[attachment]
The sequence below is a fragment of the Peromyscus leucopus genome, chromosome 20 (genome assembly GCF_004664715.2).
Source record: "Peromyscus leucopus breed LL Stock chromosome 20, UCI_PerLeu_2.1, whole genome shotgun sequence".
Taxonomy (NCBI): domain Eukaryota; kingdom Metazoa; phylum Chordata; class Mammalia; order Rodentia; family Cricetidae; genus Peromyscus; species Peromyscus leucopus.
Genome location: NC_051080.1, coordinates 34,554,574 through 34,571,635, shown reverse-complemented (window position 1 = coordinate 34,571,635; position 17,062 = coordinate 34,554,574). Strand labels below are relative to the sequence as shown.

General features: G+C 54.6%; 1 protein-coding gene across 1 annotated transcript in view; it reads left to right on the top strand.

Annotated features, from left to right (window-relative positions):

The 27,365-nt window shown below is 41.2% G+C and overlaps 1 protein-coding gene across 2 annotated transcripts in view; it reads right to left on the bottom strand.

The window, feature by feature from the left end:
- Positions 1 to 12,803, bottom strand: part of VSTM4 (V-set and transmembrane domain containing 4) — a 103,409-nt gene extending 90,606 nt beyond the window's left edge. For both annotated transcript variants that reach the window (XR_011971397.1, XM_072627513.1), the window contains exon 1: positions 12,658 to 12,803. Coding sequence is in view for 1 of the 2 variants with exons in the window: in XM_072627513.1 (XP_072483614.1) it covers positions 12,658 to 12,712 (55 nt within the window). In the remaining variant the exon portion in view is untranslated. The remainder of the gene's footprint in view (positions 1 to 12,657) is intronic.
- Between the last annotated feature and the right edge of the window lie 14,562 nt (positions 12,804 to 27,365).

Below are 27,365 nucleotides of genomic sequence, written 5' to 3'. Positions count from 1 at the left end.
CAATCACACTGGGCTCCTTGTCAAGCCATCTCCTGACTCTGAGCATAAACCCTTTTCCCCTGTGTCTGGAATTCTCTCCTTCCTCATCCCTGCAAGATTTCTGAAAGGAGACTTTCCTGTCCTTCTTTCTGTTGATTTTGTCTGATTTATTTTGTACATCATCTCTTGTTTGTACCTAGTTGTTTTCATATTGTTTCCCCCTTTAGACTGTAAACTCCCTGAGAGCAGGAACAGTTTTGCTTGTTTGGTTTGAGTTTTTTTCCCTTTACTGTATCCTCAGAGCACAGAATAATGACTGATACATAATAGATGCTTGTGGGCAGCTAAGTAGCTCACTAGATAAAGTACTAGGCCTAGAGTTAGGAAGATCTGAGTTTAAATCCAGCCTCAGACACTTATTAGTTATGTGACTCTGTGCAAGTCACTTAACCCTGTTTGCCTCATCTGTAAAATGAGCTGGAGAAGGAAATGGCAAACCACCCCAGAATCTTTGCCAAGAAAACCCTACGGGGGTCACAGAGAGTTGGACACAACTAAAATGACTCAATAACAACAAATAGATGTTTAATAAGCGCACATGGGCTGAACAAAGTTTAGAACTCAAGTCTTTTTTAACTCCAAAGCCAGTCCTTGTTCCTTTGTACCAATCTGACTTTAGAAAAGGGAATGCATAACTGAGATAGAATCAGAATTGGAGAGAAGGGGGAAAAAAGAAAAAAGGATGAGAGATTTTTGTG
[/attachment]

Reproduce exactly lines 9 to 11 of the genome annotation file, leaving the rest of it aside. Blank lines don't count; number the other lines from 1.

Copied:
- Positions 1 to 12,803, bottom strand: part of VSTM4 (V-set and transmembrane domain containing 4) — a 103,409-nt gene extending 90,606 nt beyond the window's left edge. For both annotated transcript variants that reach the window (XR_011971397.1, XM_072627513.1), the window contains exon 1: positions 12,658 to 12,803. Coding sequence is in view for 1 of the 2 variants with exons in the window: in XM_072627513.1 (XP_072483614.1) it covers positions 12,658 to 12,712 (55 nt within the window). In the remaining variant the exon portion in view is untranslated. The remainder of the gene's footprint in view (positions 1 to 12,657) is intronic.
- Between the last annotated feature and the right edge of the window lie 14,562 nt (positions 12,804 to 27,365).

Below are 27,365 nucleotides of genomic sequence, written 5' to 3'. Positions count from 1 at the left end.